Playboy prints Hebrew edition for Israeli newsstands
Iconic men’s magazine Playboy is to hit the streets of Israel in Hebrew for the first time on Wednesday, combining scantily-clad Israeli models with articles in the tongue of the Bible.
Spokeswoman Danielle Peters told AFP that the target audience was men “from 25 to 40, mature men who enjoy the good life.”
The articles — which will be read from right to left, like Arabic — would be a mix of original Israeli writing and translations from US and foreign editions, she said.
“It will be global, global and local,” she said. “We’ll have a few stories that are global and also local for our target audience.”
“The magazine will be very sexy, but it’s not about sex,” US-born Daniel Pomerantz, the magazine’s Israeli publisher told Israeli daily Haaretz in a recent interview.
Playboy’s erotic TV channel which is shown on Israeli cable is a separate franchise unrelated to the local magazine.
“It’s nothing to do with us,” Peters said.
Playboy has grown from the men’s magazine founded by Hugh Hefner in 1953 into a global business empire spanning soft pornography, casinos and merchandise branded with its iconic “bunny” logo.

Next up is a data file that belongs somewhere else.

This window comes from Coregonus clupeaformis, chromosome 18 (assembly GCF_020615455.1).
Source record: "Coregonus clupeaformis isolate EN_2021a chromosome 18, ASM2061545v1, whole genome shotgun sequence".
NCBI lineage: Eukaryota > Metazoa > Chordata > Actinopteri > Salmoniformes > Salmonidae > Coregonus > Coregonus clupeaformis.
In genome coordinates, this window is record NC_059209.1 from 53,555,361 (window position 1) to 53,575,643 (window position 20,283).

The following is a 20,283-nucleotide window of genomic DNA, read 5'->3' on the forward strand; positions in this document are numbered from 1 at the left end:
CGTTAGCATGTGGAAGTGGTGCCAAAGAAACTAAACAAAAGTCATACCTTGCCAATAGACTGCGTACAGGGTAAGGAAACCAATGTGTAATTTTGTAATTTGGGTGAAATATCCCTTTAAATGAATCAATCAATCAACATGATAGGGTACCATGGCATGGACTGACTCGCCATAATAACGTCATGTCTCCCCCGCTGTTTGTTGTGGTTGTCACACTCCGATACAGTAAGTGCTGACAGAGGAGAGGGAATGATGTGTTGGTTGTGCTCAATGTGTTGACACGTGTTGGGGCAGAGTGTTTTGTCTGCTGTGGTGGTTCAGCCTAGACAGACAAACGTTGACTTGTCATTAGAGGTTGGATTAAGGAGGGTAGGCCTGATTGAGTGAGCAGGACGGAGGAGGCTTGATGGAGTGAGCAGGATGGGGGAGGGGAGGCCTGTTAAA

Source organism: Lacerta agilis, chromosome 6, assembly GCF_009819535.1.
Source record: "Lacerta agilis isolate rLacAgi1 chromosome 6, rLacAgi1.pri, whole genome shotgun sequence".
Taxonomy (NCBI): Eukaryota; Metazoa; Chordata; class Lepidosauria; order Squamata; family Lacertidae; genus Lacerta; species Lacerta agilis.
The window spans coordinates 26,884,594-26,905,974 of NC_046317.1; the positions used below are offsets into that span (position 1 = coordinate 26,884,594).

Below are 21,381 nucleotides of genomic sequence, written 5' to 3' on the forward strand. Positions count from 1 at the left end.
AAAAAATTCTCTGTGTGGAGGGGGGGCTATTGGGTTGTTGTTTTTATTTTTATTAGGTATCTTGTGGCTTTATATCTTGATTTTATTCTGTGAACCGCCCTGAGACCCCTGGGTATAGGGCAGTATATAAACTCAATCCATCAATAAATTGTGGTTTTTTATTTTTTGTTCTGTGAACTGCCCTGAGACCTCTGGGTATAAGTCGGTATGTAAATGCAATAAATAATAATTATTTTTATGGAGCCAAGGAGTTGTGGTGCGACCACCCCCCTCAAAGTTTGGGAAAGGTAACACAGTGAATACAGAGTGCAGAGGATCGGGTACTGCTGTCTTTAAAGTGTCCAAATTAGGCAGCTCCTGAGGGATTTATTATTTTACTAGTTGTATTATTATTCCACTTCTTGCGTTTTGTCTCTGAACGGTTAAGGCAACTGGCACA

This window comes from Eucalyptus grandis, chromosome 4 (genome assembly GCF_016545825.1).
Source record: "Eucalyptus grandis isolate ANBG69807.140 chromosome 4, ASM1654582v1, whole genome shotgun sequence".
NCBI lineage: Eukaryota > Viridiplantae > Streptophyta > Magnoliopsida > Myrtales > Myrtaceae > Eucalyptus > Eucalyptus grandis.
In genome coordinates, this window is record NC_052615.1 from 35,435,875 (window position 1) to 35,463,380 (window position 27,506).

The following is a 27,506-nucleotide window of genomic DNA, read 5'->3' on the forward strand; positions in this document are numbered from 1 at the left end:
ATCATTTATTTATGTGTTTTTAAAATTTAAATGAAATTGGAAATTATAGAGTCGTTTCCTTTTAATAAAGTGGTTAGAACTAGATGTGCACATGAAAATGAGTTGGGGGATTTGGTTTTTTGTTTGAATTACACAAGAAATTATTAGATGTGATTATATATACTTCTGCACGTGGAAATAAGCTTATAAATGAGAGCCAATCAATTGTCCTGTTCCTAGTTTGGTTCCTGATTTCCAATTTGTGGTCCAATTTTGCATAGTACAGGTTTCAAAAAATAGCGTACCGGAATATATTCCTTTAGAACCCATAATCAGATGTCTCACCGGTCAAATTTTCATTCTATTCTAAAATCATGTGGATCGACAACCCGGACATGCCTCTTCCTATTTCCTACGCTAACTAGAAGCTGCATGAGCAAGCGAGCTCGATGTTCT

But it remains to be seen whether it will appeal to a relatively young readership which has grown up on the Internet and may be uncomfortable about the magazine’s portrayal of women.
Market research says yes, according to Peters.
“We believe in a brand that has proved itself over 60 years in more than 30 editions all over the world. We believe in it,” she said.
In a recorded message welcoming the Israeli edition, Hefner said that the Jewish state shared “core values” with the Playboy ethos.
“I’m proud to see Playboy Israel embark on its mission to play an important role in strengthening freedom of speech, freedom of choice and freedom of the press,” the Jerusalem Post quoted him as saying.
“I am equally pleased that so many of the core values of the magazine are also the core values of the country, and the society that has so graciously invited us to be a part of its cultural landscape.”